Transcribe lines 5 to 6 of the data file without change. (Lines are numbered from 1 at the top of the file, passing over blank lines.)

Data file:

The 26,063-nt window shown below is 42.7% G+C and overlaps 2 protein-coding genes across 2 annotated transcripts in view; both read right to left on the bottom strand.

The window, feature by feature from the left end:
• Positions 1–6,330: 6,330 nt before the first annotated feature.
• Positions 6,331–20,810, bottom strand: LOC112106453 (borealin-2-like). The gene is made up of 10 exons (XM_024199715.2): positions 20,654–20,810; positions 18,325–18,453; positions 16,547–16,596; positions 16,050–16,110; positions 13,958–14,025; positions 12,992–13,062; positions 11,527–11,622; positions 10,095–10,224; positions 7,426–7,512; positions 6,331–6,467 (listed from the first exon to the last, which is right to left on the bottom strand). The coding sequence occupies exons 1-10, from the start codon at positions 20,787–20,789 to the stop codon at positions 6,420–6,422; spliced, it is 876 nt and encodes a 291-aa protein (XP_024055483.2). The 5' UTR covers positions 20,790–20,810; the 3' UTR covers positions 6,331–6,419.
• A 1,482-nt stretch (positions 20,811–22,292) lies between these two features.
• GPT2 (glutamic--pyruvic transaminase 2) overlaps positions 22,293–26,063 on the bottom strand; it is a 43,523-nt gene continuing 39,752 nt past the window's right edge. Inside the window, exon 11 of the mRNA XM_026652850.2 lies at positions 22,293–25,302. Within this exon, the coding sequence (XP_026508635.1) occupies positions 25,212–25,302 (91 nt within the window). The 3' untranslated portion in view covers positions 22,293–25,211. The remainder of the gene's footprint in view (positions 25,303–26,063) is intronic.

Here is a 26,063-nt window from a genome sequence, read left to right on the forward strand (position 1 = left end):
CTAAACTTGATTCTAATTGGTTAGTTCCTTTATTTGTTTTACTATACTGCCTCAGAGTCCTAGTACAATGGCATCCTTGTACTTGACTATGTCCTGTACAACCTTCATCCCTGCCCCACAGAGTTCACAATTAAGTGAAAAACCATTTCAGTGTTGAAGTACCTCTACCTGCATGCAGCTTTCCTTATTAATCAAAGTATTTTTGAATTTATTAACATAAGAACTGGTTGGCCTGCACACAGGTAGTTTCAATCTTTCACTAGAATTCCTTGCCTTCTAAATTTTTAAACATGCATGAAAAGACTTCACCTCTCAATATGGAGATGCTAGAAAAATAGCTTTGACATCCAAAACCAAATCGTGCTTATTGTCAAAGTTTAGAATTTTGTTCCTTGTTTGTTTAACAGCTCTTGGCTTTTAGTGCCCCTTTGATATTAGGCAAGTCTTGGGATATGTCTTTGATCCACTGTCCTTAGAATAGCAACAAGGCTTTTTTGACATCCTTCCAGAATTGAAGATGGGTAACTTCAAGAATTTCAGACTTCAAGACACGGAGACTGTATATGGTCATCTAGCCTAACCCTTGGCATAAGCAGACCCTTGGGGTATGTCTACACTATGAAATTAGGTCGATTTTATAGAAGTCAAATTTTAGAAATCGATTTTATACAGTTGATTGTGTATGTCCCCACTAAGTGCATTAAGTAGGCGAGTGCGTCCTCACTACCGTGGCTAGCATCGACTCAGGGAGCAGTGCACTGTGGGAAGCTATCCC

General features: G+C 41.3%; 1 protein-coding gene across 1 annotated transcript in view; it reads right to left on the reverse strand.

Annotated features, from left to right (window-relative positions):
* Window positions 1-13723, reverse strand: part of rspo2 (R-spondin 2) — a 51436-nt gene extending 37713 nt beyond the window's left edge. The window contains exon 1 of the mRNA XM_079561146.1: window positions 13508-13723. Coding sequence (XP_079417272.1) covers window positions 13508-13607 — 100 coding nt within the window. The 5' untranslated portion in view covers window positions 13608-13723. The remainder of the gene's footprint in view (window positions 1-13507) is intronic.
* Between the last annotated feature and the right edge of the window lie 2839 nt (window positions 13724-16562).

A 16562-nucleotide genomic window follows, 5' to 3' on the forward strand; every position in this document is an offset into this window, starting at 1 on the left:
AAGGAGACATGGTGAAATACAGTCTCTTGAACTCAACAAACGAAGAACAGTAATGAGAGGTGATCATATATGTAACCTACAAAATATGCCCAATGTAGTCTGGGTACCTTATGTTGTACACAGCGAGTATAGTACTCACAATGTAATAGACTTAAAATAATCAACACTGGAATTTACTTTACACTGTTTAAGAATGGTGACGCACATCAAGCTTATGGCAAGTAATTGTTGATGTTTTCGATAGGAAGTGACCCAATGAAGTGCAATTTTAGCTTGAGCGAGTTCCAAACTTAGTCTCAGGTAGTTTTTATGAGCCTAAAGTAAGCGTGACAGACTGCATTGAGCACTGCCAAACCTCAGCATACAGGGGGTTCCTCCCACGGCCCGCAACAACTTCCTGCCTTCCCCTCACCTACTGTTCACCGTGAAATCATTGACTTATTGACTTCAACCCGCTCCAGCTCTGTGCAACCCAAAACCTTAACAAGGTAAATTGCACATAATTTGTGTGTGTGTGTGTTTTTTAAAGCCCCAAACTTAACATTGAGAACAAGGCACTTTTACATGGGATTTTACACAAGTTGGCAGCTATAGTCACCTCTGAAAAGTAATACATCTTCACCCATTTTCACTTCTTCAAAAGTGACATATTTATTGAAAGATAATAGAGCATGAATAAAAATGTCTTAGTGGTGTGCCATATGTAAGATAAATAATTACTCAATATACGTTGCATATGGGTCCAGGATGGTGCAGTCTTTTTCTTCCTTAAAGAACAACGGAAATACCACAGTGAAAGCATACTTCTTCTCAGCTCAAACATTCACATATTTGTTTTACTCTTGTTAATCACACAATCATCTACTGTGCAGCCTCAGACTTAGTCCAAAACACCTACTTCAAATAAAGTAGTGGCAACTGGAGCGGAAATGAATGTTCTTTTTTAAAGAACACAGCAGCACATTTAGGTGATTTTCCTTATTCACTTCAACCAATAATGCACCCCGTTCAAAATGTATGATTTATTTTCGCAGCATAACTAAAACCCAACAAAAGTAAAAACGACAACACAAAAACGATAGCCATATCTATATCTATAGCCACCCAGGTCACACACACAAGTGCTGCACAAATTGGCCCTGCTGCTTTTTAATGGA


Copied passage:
• A 1,482-nt stretch (positions 20,811–22,292) lies between these two features.
• GPT2 (glutamic--pyruvic transaminase 2) overlaps positions 22,293–26,063 on the bottom strand; it is a 43,523-nt gene continuing 39,752 nt past the window's right edge. Inside the window, exon 11 of the mRNA XM_026652850.2 lies at positions 22,293–25,302. Within this exon, the coding sequence (XP_026508635.1) occupies positions 25,212–25,302 (91 nt within the window). The 3' untranslated portion in view covers positions 22,293–25,211. The remainder of the gene's footprint in view (positions 25,303–26,063) is intronic.